US Secretary of Education Arne Duncan today announced that Vermont will receive $8.5 million to turn around its persistently lowest achieving schools through the School Improvement Grants (SIG) program. These funds are part of the $3.5 billion that will be made available to states this spring from money set aside in the 2009 budget and the American Recovery and Reinvestment Act.”When a school continues to perform in the bottom five percent of the state and isn’t showing signs of growth or has graduation rates below 60 percent, something dramatic needs to be done,” said Duncan. “Turning around our worst performing schools is difficult for everyone but it is critical that we show the courage to do the right thing by kids.”The $8,582,473 made available to Vermont is being distributed by formula to the state and will then be competed out by the state to school districts. In order for a school district to apply for these funds, it must have a state-identified “persistently lowest achieving” or a Tier III school — a school that has failed to meet annual yearly progress for two years and is not identified as a persistently lowest achieving school.However, Tier III schools can only receive funds once all of the state’s persistently lowest achieving schools have received funds. Vermont’s application, which includes its list of persistently lowest achieving schools, as defined by the state, can be found here: http://www2.ed.gov/programs/sif/summary/index.html(link is external).School districts will apply to the state for the funds this spring. When school districts apply, they must indicate that they will implement one of the following four models in their persistently lowest achieving schools:TURNAROUND MODEL: Replace the principal, screen existing school staff, and rehire no more than half the teachers; adopt a new governance structure; and improve the school through curriculum reform, professional development, extending learning time, and other strategies.RESTART MODEL: Convert a school or close it and re-open it as a charter school or under an education management organization.SCHOOL CLOSURE: Close the school and send the students to higher-achieving schools in the district.TRANSFORMATION MODEL: Replace the principal and improve the school through comprehensive curriculum reform, professional development, extending learning time, and other strategies. Once schools receive SIG funds, they will be able to begin to spend them immediately to turn around schools this fall. States may apply to the Education Department for a waiver to allow them to spend funds over a three-year period. An additional $545,633,000 has been provided for SIG in 2010 and will be awarded to states to fund additional schools in the 2011-12 school year. The department has also made a request for an additional $900 million for the program in the 2011 budget.Source: US DOE 4.30.2010###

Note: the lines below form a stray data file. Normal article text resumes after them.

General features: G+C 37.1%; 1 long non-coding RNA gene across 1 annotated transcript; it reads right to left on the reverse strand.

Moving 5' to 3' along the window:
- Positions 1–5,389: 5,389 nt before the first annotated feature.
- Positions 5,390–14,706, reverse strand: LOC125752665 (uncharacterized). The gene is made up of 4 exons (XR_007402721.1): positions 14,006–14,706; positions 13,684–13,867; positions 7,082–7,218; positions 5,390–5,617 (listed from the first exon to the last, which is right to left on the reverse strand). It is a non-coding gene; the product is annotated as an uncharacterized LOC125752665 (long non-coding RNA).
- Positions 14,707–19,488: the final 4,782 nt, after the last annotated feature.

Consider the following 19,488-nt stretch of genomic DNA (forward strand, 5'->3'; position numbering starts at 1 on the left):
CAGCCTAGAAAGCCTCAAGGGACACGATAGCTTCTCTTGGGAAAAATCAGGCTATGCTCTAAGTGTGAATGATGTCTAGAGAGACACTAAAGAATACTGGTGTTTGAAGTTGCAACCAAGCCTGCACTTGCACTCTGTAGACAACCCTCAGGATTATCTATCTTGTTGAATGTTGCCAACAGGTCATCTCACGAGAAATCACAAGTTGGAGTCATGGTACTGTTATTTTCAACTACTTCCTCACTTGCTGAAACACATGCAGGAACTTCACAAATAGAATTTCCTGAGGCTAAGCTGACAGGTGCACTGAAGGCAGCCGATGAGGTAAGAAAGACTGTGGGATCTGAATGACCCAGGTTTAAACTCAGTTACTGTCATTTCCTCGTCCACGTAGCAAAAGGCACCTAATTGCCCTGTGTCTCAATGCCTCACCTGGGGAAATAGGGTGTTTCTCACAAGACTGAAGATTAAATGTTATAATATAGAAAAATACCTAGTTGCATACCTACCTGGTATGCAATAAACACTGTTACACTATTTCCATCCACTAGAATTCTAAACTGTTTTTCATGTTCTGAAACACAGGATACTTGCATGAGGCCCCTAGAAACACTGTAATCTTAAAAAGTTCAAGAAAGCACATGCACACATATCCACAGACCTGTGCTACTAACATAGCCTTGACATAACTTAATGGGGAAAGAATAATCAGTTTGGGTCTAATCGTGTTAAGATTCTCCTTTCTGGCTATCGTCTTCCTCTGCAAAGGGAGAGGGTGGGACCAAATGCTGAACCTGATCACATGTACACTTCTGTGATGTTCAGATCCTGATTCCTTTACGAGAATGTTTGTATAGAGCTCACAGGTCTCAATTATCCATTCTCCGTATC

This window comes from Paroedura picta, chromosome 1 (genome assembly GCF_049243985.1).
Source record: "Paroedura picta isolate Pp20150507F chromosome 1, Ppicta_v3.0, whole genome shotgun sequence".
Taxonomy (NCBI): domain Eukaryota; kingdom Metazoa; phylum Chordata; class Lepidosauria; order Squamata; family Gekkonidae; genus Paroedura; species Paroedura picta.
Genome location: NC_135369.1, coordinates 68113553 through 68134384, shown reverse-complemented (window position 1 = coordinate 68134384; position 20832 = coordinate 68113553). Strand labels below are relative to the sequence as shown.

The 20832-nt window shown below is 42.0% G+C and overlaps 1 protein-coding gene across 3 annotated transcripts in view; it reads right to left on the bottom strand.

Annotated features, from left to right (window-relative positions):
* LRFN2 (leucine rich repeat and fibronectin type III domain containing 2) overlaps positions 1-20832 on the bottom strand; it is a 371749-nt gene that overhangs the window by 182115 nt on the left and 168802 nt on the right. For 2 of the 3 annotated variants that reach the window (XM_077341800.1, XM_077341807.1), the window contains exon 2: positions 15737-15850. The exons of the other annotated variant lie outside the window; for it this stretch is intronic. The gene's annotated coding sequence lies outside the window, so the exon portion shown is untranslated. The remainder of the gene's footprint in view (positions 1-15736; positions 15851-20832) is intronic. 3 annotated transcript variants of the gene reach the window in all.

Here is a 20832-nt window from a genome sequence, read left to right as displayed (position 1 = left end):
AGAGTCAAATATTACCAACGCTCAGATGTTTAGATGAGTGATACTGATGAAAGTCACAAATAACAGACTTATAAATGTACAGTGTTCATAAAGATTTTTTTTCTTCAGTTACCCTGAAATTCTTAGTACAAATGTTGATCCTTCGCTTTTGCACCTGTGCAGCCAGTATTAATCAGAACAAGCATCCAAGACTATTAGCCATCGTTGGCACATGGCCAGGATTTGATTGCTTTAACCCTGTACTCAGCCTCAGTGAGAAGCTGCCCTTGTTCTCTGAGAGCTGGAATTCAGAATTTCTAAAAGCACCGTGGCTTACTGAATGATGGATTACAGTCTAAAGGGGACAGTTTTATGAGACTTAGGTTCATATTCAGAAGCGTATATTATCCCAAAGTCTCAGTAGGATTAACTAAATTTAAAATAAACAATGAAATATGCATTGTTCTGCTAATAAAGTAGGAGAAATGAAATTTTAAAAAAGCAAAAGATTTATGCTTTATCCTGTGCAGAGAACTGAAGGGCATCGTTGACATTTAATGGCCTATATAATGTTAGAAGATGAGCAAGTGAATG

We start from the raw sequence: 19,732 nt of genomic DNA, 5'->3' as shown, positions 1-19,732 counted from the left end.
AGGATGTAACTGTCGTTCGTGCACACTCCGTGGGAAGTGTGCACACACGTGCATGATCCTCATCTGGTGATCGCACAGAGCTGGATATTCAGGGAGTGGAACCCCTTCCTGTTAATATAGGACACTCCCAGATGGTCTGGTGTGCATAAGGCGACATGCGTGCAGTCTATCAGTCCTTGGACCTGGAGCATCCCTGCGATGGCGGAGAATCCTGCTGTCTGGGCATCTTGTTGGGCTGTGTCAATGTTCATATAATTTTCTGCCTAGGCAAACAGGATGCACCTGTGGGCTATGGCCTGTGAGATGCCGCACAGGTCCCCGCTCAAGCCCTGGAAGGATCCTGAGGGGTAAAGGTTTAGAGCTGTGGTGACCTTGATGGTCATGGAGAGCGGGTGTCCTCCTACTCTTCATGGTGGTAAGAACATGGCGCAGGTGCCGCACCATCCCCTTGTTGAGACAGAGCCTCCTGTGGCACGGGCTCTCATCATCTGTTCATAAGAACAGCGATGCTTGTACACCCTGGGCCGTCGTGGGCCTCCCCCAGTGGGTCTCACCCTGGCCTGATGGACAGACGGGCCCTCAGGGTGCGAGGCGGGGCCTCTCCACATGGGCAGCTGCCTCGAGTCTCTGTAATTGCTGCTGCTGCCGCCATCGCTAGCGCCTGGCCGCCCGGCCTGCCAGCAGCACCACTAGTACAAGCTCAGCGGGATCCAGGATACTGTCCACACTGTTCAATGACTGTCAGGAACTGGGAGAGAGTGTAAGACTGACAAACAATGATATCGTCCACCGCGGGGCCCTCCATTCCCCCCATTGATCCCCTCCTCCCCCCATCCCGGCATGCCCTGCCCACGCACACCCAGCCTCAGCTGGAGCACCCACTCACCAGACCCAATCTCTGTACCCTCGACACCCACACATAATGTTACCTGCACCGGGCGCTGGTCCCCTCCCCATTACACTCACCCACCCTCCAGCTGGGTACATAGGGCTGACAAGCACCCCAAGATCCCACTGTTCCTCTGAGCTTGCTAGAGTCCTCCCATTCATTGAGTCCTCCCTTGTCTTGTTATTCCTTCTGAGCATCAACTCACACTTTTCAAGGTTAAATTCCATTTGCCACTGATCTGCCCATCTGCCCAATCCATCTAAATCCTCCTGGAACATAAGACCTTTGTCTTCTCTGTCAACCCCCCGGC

Source: The Boys & Girls Club of Burlington. 10.15.2010 Citizens Bank,The Boys & Girls Club of Burlington is pleased toannounce a $5,000 grant award from the Citizen’s Bank Foundation topartially fund the career readiness and life skills program, KnowHow2Go. Init’s fourth year, the KnowHow2Go Program introduces middle school andhigh school youth to the college process and possible career choices inorder to encourage and prepare them to pursue higher education options.The program is a series of educational sessions designed to inform membersabout good study habits; setting goals; guiding students to high schoolcourse selection that leads them to a higher education path. Additionallyparticipants learn the basics of handling personal finances and accessingcollege loans; attend college and business visits, and receive homeworkassistance and extensive mentoring support.Brigitte Ritchie, Citizens Bank Vice President for Public Affairs andCommunity Relations, says ‘We are proud to support this initiative of theBoys and Girls Club of Burlington. Helping our local youth attain academicsuccess and pursue career opportunities will ultimately enrich ourcommunity and strengthen our economy. The personal approach that the Clubtakes in reaching its members is a positive model worthy of note to othercommunity organizations.’The grant leverages the Club’s ability to attract additional funding toexpand the number of cohorts of youth served. The Club is tracking theimpact of this program as we guide our second cohort of high schoolgraduates through their college experiences. About the Boys & Girls Club of BurlingtonThe Boys and Girls Club of Burlington serves over 1,000 children and teenseach year. We operate three sites in Burlington and Winooski providingeducational, recreational, and character development opportunities throughafter school, evening, and summer programs. Our mission is to inspire andenable youth in our community, especially those who need us most,to realize their full potential as productive, healthy, caring andresponsible citizens.